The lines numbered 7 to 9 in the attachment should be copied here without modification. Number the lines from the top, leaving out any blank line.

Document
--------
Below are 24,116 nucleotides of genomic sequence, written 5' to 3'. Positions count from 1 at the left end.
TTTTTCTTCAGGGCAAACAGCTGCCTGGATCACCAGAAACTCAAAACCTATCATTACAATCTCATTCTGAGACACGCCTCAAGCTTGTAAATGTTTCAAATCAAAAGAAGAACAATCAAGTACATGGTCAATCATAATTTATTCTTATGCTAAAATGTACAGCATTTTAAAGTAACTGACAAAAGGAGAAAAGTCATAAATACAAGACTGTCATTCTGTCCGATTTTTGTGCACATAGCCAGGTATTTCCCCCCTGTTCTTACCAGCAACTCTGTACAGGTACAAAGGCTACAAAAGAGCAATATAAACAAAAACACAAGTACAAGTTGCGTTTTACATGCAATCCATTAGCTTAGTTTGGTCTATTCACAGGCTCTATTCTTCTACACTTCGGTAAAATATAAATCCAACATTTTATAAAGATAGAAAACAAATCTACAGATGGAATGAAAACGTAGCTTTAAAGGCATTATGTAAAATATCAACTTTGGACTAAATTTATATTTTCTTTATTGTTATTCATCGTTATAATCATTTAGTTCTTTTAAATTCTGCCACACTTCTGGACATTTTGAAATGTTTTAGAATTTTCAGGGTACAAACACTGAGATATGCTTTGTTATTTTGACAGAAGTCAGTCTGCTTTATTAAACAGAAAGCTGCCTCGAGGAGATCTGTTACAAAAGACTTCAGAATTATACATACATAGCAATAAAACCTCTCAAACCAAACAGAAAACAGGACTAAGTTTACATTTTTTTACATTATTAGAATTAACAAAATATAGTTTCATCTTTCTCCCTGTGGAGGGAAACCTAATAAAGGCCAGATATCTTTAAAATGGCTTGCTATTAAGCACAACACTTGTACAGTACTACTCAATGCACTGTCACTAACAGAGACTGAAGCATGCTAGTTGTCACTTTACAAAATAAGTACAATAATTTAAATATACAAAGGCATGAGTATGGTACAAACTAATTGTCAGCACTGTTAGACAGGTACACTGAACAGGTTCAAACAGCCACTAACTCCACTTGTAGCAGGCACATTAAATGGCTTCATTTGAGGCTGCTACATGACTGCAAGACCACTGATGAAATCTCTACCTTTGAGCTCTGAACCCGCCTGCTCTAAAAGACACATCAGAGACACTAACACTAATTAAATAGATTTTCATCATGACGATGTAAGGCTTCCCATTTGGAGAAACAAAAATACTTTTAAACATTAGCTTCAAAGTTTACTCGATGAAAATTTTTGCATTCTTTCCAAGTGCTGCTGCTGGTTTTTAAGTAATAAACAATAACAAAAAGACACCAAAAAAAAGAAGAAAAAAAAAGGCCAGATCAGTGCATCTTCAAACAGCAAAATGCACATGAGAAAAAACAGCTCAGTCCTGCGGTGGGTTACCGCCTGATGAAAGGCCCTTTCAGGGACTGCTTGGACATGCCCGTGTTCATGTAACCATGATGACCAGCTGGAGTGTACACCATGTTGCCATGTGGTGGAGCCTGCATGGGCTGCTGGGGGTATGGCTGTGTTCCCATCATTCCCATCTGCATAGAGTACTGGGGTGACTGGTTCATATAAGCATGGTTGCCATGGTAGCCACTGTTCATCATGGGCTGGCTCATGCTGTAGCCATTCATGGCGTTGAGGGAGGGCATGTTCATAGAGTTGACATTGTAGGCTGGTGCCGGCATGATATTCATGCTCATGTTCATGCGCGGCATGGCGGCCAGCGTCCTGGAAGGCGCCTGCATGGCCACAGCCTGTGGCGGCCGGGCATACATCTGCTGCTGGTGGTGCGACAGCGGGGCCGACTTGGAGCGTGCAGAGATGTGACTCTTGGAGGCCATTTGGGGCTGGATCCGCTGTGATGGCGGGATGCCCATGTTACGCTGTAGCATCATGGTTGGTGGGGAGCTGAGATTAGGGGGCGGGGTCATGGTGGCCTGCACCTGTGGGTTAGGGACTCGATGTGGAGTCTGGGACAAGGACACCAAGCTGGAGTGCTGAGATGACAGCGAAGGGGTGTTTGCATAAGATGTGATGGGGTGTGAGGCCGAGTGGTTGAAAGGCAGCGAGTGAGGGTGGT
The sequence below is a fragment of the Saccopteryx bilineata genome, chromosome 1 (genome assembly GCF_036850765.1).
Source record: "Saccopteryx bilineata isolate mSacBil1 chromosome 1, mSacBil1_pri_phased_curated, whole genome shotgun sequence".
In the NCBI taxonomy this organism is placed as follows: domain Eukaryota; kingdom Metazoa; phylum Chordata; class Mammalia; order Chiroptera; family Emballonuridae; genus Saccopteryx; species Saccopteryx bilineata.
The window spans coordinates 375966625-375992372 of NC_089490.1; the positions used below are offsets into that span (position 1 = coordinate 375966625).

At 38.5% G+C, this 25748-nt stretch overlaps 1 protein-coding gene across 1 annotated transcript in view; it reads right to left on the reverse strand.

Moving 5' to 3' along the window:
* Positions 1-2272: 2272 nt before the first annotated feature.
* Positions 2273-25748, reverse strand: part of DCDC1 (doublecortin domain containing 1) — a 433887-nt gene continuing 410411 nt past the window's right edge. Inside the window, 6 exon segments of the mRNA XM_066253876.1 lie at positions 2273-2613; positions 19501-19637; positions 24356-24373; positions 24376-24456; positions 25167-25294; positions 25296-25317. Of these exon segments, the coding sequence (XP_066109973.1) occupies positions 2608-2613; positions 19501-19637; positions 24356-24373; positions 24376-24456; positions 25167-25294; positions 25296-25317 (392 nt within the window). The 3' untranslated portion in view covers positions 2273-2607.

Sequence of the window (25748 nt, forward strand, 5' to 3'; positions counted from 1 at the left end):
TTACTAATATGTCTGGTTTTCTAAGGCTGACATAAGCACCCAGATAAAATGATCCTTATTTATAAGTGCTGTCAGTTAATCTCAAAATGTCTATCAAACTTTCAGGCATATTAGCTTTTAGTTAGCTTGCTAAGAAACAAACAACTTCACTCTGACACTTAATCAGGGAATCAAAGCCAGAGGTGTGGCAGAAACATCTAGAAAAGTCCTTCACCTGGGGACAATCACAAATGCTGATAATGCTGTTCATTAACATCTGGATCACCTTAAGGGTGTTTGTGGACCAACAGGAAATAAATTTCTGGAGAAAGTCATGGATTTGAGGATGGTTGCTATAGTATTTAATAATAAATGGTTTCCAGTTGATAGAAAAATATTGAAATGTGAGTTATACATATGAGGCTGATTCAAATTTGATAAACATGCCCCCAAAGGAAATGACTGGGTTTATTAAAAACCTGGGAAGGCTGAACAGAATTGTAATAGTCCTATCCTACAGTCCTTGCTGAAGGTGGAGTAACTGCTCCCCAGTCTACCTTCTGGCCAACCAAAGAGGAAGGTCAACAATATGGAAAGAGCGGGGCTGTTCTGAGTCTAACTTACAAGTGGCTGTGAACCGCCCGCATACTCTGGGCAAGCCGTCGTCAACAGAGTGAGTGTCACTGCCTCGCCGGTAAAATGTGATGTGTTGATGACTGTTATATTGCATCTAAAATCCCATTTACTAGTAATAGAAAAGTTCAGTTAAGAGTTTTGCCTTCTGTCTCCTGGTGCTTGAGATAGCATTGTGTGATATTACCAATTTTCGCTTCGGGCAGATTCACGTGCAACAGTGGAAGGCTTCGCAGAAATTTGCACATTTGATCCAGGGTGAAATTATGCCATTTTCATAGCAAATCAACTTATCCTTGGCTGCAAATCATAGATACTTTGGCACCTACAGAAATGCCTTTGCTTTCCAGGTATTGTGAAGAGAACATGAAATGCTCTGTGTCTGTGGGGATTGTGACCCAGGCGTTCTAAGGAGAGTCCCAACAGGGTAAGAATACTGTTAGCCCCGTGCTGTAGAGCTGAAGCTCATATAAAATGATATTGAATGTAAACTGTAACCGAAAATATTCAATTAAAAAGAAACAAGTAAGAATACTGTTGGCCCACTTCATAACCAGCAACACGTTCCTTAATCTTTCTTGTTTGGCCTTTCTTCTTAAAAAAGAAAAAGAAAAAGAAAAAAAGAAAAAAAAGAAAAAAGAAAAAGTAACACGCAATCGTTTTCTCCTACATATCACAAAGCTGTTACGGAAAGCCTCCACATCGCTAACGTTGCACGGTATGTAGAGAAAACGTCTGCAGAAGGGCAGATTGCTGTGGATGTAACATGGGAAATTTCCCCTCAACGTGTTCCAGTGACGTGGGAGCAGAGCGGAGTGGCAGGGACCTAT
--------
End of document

At 38.5% G+C, this 25748-nt stretch overlaps 1 protein-coding gene across 1 annotated transcript in view; it reads right to left on the reverse strand.

Moving 5' to 3' along the window:
* Positions 1-2272: 2272 nt before the first annotated feature.